But, as is my habit, I saved all the material. And when the time came to write my first mystery, I knew it would revolve around whales. That is to be Dead Whales Tell no Tales. I set the story against an International Whaling Commission conference at the OSU Marine Science Center and worked in some of my material from the old book idea.

Caution: in doing this, you have to be careful that the stuff doesn’t read like a speech or, horrors, a textbook! But it is still compelling stuff and I am pleased with it.

Another caution: Be sure not to malign a person or institution you are portraying. I love OSU and sent 24 years of my life there but I chose to call it “Oregon University” to cover myself a little. Everyone can guess where it is by building names and having it set in Corvallis and my connection, but I just felt more comfortable in not calling it OSU.

Another caution about using real things: you can take a lot of artistic license about even moving geographic locations, for example, but it you cite a provable fact—like statistics about a building or a year or a real product, you need to be accurate. [More about this later]

That brings me to the book that was first to be published, Murder at Yaquina Head. The idea for the novel came from my interviewing OSU faculty members who had fought in World War II for an issue of the liberal arts magazine I edited. I augmented that by doing research on the war, particularly about its effect on Vichy France and also about French lighthouses. I wanted to use the device of a memoir from that era as both a way to convey information and as a main clue to the identity of the killer.

A character who we see but not hear from much is a mildly retarded young man who I use as what Alfred Hitchcock called the “Maguffin” the thing everyone is after—a secret formula, some jewels, a non-existent person. Adam Edwards and his job in the cemetery is based on something that happened on the coast in the mid-1980s—the discovery of bodies not buried or buried more than one to a grave by the mortician in Lincoln City. I had heard that a retarded man working at the mortuary had disappeared and was never found. It didn’t make the news but I remembered it and decided to use that kind of character here. Anther device was people at a brunch which allows you to bring in a number of suspects. I also used the longstanding OSU/U of O rivalry. And I made a villain out of a person from that institution who my lead guy had a run-in with in a previous book.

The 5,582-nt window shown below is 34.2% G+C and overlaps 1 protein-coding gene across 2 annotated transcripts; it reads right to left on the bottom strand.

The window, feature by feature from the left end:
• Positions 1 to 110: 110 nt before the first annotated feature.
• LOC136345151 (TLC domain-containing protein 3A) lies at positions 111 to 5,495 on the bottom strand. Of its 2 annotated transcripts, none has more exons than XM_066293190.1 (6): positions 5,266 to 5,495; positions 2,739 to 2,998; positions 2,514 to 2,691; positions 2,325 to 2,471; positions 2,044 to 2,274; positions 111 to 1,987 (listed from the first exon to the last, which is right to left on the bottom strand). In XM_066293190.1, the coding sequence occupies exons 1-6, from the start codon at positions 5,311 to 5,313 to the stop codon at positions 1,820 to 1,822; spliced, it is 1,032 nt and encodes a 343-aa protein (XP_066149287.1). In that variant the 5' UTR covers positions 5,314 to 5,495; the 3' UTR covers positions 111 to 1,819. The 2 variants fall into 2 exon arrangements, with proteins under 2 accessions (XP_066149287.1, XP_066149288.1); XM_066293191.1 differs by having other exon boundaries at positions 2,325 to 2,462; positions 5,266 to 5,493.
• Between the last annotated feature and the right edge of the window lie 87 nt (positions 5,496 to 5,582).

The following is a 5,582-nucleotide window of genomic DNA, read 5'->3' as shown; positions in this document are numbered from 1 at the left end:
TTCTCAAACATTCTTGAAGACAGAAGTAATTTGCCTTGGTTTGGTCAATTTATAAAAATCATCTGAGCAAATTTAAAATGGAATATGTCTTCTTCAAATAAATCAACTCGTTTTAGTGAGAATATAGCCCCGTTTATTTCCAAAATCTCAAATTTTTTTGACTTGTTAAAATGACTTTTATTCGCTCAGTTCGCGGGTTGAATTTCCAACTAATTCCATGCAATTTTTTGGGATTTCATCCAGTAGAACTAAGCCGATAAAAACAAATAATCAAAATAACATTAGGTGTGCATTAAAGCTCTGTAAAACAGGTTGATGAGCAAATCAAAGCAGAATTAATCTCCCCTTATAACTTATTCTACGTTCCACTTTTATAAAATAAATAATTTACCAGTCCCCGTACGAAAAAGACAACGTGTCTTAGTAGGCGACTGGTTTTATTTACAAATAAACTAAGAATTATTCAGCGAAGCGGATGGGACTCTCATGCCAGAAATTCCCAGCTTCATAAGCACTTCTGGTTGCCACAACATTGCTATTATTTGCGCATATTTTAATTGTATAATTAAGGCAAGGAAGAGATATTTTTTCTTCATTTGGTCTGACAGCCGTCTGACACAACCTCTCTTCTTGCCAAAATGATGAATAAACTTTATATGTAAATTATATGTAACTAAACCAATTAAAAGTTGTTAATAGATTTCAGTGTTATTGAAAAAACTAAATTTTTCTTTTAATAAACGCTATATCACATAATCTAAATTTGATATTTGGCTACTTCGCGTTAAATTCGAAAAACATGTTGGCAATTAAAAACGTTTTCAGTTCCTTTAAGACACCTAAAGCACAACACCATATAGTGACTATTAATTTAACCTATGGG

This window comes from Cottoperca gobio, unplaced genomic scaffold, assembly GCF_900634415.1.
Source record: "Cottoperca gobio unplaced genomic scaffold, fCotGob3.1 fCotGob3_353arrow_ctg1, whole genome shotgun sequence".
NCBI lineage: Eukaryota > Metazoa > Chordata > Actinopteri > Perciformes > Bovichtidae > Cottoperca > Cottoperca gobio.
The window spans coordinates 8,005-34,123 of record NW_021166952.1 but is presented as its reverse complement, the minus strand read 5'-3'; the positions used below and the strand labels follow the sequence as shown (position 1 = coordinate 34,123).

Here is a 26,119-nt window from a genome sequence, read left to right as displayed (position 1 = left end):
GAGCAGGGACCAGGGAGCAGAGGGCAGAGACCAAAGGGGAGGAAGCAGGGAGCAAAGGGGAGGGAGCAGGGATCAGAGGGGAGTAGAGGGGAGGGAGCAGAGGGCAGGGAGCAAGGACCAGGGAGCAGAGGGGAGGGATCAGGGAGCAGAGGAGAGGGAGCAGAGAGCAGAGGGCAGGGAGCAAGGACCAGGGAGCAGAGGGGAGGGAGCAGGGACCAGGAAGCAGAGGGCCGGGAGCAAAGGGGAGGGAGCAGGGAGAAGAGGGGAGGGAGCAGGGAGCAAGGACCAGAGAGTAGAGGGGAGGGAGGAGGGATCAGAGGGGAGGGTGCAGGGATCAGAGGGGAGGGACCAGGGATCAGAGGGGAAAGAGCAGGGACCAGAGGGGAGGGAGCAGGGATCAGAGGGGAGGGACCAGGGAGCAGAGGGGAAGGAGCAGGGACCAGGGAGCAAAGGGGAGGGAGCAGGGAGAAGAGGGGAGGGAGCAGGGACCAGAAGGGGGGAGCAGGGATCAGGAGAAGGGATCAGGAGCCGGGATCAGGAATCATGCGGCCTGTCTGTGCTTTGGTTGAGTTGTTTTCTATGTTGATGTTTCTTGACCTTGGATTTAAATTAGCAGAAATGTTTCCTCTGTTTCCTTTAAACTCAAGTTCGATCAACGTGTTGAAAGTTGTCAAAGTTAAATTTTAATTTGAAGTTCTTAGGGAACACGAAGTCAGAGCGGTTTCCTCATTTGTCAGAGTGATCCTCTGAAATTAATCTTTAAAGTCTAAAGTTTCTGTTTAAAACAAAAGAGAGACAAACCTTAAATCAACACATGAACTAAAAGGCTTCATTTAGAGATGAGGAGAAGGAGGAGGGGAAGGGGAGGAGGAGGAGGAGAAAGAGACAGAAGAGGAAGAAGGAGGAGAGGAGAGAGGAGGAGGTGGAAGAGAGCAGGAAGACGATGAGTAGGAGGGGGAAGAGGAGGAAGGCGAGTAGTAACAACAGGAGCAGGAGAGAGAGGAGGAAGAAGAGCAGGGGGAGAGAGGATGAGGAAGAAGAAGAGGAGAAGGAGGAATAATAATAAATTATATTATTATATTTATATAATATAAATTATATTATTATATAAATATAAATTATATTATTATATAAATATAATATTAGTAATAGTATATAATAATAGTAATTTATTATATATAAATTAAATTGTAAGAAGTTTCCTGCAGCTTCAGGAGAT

Another word about my earlier caution about real places: the details of the lighthouse had to be right—dates, dimensions, etc. But I changed the way my character got there—I had him walk in from the north along the cliffs but that was not possible without crampons!

Writing this and my other mystery novels is the most fun I have had since I began to write in high school—a long time ago. It is stimulating and challenging and gratifying to see your name on the cover of a book and a story you cooked up in your head on the pages. Making factual material a part of your fictional story adds authenticity and substance to any mystery novel, as long as you are careful to follow some of the rules outlined here.


  • Murder Below Zero—global warming and the Arctic
  • Yaquina White—lighthouse, global warming, human trafficking
  • Murder in E-flat Major—symphony orchestras and terrorism
  • Murder in the Steens—an iconic Oregon landmark, wild horses
  • Searching for Murder—how universities choose presidents
  • Descent Into Madness—an abandoned asylum as a setting, plus drug trafficking
  • Murder Times Two—how a somewhat shady carnival operates, how a freelance photographer does her work, drug gangs in Oregon

Leave a Reply

Your email address will not be published. Required fields are marked *